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Hospital Computers Add to Drug Errors

Study: Computer Design Flaws May Create Dangerous Hospital Errors
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WebMD Health News

March 8, 2005 - A popular hospital computer system raises the risk of 22 different - and potentially deadly - drug-prescribing errors, research shows.

The most common source of hospital errors comes when doctors prescribe drugs for a patient. Mistakes can be deadly. That's why most hospitals bought computer systems designed to make sure patients don't get the wrong drug, at the wrong dose, at the wrong time.

But the most widely used hospital computer system actually adds to the risk of medication errors, a new study shows. University of Pennsylvania researcher Ross Koppel, PhD, and colleagues report the findings in the March 9 issue of The Journal of the American Medical Association.

"That [computerized drug-ordering system] use might increase the likelihood of medication errors was an unanticipated finding," Koppel and colleagues write. "Several [computer]-enhanced risks appear common (that is, observed by 50% to 90% of house staff) and frequent (that is, repeatedly observed to occur weekly or more often)."

The researchers don't blame any particular computer system. Instead, they say, the problem is that hospital computer systems are not designed for the way real-life hospitals work.

Types of Hospital Errors Linked to Computer System

Koppel's team looked at only one hospital, but it was a long, hard look. They surveyed 261 staff members of a major urban hospital and conducted five focus groups and 32 intensive one-on-one interviews. They also shadowed doctors and nurses as they used the hospital's computer system in their daily work.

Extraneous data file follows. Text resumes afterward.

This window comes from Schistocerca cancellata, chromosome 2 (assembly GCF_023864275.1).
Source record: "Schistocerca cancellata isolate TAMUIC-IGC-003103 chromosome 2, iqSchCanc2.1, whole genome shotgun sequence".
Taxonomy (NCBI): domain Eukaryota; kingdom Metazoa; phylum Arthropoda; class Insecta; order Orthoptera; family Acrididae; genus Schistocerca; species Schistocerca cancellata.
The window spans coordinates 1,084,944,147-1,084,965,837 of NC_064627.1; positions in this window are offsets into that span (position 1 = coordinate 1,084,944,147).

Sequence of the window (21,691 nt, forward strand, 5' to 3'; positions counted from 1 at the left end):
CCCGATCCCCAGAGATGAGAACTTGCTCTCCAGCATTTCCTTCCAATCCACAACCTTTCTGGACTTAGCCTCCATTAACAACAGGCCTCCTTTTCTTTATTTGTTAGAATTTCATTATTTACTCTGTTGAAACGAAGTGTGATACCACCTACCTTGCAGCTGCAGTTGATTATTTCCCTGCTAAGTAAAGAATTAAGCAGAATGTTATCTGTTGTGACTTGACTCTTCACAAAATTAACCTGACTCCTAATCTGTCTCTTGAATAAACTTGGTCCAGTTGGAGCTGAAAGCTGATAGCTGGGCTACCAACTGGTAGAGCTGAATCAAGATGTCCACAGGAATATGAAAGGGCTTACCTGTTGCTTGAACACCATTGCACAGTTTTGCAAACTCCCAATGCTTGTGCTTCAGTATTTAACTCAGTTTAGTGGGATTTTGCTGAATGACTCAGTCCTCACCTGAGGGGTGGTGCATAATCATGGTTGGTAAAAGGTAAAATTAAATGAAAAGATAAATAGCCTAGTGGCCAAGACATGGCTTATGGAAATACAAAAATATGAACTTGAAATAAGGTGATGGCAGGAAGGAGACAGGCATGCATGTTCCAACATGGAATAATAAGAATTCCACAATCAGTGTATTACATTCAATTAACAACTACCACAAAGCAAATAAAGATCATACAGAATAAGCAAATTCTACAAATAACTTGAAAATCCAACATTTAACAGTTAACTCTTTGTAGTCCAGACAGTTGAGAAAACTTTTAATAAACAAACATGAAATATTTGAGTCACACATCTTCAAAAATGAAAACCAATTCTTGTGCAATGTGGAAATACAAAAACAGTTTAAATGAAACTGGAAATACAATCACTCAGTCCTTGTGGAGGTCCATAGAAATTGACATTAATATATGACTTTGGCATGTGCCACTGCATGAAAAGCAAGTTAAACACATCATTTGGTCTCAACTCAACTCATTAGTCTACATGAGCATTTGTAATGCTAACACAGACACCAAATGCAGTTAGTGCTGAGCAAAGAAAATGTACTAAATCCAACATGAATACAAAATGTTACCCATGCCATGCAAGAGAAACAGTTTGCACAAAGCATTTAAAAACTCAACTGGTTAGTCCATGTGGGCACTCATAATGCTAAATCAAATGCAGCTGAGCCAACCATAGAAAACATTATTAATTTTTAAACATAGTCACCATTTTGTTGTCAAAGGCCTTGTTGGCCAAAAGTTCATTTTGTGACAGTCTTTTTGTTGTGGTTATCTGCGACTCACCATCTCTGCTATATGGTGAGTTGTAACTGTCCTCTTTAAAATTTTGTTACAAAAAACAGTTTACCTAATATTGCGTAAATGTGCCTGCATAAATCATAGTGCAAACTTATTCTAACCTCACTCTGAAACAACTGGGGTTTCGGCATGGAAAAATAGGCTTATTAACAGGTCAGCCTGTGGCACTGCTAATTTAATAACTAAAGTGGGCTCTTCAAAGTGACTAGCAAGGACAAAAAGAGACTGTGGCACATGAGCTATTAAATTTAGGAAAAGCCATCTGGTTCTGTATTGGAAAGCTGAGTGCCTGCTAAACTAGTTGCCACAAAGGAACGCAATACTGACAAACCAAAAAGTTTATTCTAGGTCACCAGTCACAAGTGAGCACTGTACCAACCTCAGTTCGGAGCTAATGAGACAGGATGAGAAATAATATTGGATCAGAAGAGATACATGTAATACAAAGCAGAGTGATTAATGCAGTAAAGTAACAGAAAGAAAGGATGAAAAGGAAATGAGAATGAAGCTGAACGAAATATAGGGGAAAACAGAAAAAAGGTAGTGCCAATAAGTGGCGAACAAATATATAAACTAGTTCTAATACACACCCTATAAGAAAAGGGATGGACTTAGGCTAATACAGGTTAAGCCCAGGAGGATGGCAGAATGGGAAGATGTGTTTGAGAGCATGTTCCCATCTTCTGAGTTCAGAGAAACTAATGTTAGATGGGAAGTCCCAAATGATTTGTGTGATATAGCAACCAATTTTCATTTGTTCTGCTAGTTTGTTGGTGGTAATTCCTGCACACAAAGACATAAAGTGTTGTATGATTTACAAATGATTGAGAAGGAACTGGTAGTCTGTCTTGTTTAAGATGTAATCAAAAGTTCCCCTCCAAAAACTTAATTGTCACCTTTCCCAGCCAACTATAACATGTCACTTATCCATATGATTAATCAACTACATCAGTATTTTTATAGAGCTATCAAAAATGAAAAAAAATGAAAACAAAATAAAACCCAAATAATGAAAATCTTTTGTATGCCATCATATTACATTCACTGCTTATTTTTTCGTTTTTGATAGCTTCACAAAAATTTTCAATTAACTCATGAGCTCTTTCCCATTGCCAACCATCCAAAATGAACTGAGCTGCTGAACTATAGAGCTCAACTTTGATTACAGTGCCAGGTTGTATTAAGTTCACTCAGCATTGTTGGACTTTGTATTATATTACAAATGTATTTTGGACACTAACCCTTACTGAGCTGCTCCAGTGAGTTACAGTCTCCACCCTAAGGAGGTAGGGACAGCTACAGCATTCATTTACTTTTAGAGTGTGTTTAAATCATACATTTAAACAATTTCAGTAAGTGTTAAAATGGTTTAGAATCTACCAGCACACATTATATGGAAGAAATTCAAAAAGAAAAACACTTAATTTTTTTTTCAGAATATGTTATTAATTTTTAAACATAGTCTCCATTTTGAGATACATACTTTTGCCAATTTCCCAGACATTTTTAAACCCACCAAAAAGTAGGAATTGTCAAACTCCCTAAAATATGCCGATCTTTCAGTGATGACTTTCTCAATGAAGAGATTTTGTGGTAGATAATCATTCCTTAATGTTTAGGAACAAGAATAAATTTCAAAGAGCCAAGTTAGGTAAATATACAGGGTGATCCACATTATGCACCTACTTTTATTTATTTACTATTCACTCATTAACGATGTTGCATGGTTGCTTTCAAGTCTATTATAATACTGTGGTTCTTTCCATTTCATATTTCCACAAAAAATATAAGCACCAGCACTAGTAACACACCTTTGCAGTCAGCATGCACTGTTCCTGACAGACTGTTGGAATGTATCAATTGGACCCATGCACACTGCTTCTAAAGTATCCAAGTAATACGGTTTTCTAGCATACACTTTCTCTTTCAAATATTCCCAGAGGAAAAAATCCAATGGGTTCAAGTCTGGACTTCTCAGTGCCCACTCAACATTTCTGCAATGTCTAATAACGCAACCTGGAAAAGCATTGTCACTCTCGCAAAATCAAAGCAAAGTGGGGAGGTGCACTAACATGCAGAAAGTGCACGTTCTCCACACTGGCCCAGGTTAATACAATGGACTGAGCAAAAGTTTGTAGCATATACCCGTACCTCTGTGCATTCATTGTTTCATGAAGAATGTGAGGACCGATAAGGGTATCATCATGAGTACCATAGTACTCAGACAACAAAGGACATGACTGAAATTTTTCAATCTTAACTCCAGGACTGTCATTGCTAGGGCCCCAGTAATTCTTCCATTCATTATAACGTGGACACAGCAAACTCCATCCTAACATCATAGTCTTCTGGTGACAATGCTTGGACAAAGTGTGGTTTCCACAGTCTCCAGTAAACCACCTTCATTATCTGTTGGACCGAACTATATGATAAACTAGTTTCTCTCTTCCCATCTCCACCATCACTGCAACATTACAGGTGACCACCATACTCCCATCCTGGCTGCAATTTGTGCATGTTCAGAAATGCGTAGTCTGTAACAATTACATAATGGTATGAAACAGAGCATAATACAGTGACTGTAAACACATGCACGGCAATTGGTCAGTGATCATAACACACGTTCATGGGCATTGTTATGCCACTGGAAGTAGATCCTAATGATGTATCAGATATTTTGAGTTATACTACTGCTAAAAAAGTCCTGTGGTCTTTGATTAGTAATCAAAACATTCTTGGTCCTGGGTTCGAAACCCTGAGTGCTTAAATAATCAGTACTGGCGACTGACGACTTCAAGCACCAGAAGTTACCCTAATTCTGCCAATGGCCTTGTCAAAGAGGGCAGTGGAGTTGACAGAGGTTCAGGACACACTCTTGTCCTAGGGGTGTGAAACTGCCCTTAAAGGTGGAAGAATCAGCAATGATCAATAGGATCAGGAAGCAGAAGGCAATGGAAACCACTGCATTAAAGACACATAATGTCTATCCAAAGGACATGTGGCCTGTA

Examples of ways the computers increased error risk included:

  • The computer system warned doctors that a patient had a drug allergy only after the drug was ordered.
  • To order just one drug, a busy doctor might have to page through 20 screens of information.
  • Contrary to what many doctors thought, the computer didn't show the minimal effective or usual doses of particular drugs. Instead, it showed the dosages available in the hospital pharmacy.
  • Drugs are often prescribed for certain procedures or tests. But if these procedures were canceled, the drugs weren't automatically canceled.
  • If the computer system shut down when a patient was moved within the hospital, that patient's drugs were sent to the wrong room.

Technical Solutions for Social Problems Create Errors

Accompanying the study is an editorial by Robert L. Wears, MD, of the University of Florida, Jacksonville, and Imperial College, London; and Marc Berg, MD, PhD, of Erasmus University, Rotterdam, Netherlands.

"Rather than framing the problem as 'not developing the systems right,' these failures demonstrate 'not developing the right systems,'" Wears and Berg write.

Designers of computer systems make a basic mistake, they argue. They see hospital errors as a technical problem. But hospitals are worlds in which real people interact with each other as well as with technology.

"An information technology in and of itself cannot do anything, and when the patterns of its use are not tailored to the workers and their environment to yield high-quality care, the technological interventions will not be productive," Wears and Berg conclude.

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